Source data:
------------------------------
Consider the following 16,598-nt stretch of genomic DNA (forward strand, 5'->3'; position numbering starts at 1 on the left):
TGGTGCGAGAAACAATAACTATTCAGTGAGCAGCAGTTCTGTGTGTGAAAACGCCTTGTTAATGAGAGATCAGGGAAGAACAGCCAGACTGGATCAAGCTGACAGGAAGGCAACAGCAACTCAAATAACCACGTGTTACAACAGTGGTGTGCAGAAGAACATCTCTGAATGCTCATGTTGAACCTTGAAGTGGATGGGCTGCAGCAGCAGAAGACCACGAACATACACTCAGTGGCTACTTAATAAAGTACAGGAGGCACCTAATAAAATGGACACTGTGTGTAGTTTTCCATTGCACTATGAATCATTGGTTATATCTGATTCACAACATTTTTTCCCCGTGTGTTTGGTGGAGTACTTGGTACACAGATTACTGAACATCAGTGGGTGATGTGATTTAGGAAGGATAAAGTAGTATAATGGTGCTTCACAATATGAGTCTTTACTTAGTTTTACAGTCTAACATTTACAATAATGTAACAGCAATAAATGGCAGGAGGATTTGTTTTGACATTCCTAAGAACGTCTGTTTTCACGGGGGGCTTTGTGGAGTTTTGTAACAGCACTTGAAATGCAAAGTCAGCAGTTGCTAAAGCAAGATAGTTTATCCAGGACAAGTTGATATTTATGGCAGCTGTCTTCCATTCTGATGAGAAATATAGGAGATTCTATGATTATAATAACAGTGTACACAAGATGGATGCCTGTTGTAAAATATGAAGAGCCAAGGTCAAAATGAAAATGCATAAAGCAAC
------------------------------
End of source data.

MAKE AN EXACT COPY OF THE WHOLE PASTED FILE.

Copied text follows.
Consider the following 16,598-nt stretch of genomic DNA (forward strand, 5'->3'; position numbering starts at 1 on the left):
TGGTGCGAGAAACAATAACTATTCAGTGAGCAGCAGTTCTGTGTGTGAAAACGCCTTGTTAATGAGAGATCAGGGAAGAACAGCCAGACTGGATCAAGCTGACAGGAAGGCAACAGCAACTCAAATAACCACGTGTTACAACAGTGGTGTGCAGAAGAACATCTCTGAATGCTCATGTTGAACCTTGAAGTGGATGGGCTGCAGCAGCAGAAGACCACGAACATACACTCAGTGGCTACTTAATAAAGTACAGGAGGCACCTAATAAAATGGACACTGTGTGTAGTTTTCCATTGCACTATGAATCATTGGTTATATCTGATTCACAACATTTTTTCCCCGTGTGTTTGGTGGAGTACTTGGTACACAGATTACTGAACATCAGTGGGTGATGTGATTTAGGAAGGATAAAGTAGTATAATGGTGCTTCACAATATGAGTCTTTACTTAGTTTTACAGTCTAACATTTACAATAATGTAACAGCAATAAATGGCAGGAGGATTTGTTTTGACATTCCTAAGAACGTCTGTTTTCACGGGGGGCTTTGTGGAGTTTTGTAACAGCACTTGAAATGCAAAGTCAGCAGTTGCTAAAGCAAGATAGTTTATCCAGGACAAGTTGATATTTATGGCAGCTGTCTTCCATTCTGATGAGAAATATAGGAGATTCTATGATTATAATAACAGTGTACACAAGATGGATGCCTGTTGTAAAATATGAAGAGCCAAGGTCAAAATGAAAATGCATAAAGCAAC